His defense attorney, Pamela Mackey, of Denver, has said Culverwell had no other reasonable alternative than to kill the animals, which she said destroyed hay and other property belonging to Culverwell this winter.
Mackey also said in her opening argument Tuesday that Adrian Archuleta, DOW district wildlife manager, offered Culverwell's wife noisemakers and other assistance he knew would not work to keep elk off the couple's land.
"Of course, as he gives this advice, Adrian Archuleta knows these will not be successful," Mackey said to the jury. "He's been giving this advice to people all through January."
Mackey's cross-examination of three DOW officials, including testimony by Wildlife Officer Garett Watson continued from Tuesday, focused more on what help the officials provided for property damage this winter than on evidence collected on 16 dead elk found in February on or near Culverwell's ranch.
After questions from Mackey, Watson testified he did not approve special "kill permits" for the Culverwells because he is not authorized to do so. Kill permits allow a landowner to shoot an animal, but they must harvest the meat and give it to the DOW, which then donates the meat to needy residents.
Watson added he never offered kill permits because the Culverwells asked specifically for wood cattle panels to reinforce their fences. Rodney Culverwell knew about kill permits and had been granted them before, but he never asked for them, Watson said.
His testimony continued that he offered to bring wood panels to the Culverwells' ranch and help put them up, but each time he was refused.
Then, in March, DOW officers began driving elk off the Culverwells' property themselves and placed bait hay piles on government lands to draw the elk away, Watson said.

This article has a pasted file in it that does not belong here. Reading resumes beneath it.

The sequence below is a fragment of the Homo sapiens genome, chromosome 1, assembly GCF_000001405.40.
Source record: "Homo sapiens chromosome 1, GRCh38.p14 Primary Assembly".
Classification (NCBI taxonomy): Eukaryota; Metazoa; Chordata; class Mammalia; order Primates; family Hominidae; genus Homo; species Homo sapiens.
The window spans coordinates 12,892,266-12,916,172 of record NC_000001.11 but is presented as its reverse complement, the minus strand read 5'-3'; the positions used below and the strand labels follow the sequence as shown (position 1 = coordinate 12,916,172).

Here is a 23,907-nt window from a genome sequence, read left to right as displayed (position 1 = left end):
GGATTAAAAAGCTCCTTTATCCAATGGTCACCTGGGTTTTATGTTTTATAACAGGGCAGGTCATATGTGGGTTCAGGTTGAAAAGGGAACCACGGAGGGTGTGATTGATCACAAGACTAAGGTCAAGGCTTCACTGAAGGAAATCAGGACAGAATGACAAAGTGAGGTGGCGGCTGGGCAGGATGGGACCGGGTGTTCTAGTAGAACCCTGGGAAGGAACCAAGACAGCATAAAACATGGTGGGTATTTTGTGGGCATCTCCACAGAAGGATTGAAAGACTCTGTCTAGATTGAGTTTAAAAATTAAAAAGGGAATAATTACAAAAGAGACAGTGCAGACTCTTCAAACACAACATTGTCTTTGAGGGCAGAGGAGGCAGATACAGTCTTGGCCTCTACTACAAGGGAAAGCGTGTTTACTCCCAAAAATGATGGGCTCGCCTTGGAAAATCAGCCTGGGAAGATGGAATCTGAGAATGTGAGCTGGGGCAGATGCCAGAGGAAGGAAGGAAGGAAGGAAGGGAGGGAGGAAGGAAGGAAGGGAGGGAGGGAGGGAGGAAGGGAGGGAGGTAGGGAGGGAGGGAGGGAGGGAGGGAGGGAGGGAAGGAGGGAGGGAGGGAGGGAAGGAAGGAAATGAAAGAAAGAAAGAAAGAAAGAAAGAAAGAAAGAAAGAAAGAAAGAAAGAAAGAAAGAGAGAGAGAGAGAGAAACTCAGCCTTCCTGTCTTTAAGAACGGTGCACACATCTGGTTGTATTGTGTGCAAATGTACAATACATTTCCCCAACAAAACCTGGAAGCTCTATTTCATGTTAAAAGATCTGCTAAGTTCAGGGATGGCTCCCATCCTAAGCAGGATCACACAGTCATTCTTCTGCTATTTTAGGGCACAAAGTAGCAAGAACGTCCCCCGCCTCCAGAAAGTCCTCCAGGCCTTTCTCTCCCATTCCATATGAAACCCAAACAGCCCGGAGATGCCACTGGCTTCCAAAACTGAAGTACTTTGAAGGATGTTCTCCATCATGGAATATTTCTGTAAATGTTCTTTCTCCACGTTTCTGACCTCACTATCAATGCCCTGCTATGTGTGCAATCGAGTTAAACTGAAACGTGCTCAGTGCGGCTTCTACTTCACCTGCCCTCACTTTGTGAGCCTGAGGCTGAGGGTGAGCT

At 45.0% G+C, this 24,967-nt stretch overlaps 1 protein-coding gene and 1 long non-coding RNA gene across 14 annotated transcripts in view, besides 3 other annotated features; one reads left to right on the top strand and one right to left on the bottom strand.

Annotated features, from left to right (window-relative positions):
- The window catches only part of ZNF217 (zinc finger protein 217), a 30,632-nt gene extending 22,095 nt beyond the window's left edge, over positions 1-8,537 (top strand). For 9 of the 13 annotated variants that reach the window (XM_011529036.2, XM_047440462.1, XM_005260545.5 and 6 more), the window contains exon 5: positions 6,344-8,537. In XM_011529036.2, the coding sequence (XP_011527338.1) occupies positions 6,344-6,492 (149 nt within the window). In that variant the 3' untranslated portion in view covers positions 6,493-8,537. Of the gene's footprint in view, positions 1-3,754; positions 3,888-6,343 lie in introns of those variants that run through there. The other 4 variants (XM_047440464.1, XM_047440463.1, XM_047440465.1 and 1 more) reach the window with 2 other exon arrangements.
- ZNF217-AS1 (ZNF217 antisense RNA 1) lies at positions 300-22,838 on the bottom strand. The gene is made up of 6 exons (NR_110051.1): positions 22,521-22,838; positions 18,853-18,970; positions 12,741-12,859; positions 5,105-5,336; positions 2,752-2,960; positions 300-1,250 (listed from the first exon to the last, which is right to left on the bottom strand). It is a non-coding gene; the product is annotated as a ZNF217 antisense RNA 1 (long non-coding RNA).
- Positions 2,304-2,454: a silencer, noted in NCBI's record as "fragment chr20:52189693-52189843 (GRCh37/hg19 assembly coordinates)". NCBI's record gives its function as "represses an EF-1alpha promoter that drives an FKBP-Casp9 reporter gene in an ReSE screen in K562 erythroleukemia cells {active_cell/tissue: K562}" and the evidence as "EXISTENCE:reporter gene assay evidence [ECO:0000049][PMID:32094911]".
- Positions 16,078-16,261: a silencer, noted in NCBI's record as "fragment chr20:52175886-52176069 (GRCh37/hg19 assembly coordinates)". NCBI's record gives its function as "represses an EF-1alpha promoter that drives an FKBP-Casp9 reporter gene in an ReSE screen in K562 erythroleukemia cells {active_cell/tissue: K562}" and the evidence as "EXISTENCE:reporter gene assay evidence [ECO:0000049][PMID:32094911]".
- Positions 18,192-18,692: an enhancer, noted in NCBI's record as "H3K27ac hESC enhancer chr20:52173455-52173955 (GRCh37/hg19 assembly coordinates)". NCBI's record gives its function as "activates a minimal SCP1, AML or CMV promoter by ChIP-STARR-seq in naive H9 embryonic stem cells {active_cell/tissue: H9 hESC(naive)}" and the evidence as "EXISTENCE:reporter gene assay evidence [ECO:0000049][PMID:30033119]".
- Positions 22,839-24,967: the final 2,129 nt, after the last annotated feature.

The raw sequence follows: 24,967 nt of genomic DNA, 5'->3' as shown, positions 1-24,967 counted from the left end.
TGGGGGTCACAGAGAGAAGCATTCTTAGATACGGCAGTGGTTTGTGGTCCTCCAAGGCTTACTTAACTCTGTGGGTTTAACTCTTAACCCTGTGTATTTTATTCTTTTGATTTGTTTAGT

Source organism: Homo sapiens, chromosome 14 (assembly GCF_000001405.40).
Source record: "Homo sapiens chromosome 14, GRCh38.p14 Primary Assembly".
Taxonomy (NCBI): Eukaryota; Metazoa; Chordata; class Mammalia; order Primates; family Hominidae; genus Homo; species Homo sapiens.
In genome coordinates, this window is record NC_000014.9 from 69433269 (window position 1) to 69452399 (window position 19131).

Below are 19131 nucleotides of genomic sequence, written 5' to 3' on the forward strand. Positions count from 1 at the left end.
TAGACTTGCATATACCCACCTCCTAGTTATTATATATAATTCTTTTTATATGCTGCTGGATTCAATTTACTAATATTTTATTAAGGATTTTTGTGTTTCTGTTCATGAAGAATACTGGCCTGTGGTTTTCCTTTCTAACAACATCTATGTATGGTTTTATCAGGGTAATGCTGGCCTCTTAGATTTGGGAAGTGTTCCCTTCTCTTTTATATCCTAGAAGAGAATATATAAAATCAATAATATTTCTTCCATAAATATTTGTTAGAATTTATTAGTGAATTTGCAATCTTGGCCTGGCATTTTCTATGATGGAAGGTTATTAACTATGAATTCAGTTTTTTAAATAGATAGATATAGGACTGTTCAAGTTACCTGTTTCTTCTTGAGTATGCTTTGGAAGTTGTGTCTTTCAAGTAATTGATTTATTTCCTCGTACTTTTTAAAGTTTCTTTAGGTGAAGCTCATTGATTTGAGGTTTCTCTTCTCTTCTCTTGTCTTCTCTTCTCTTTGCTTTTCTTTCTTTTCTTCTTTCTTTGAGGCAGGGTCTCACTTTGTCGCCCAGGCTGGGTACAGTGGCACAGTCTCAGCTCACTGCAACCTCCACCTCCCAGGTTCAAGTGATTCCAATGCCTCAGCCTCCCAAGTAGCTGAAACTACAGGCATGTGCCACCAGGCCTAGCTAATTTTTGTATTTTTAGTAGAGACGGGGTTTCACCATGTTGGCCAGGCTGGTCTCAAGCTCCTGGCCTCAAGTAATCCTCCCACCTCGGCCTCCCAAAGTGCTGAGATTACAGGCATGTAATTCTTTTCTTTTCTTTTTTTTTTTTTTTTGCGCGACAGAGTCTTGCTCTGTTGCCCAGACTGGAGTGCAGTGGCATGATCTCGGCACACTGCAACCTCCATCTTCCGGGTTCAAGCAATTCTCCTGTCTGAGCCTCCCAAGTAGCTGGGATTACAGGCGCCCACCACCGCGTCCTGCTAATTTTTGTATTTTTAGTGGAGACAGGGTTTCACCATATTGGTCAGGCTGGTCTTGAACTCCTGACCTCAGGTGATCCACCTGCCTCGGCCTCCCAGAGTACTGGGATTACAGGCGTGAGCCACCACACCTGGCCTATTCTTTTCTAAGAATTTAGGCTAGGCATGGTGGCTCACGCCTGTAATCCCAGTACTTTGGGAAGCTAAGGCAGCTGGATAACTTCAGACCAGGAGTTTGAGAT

Watson spent about 60 hours a week this winter helping landowners with a range of issues, he said.
"The majority of my time spent was helping landowners this winter," he said.
When Archuleta took the stand Wednesday afternoon, Mackey questioned why he would recommend that residents use noisemakers and try to herd elk with snow machines when his experience suggested neither worked.
She brought up five examples of Yampa Valley residents whom Archuleta described in DOW reports. In each case, Mackey said, the residents complained that herding elk away was only useful for a day or two, and then problems continued.
Archuleta said herding is an effective method, but it's not something that is a one-time cure.
"In different areas, we had different measures of success," Archuleta said. "Where we saw more success in keeping the elk off property is when landowners kept at it."
Some landowners also used only one kind of noisemaker provided by the DOW, he added. In Archuleta's experience, he said, it's best to use all different kinds, which make different noises the elk don't become used to hearing.
As per Mackey's question, however, Archuleta said fencing panels are commonly the best approach to keeping elk from eating crops or damaging property.
The trial is set to resume at 8:30 a.m. today.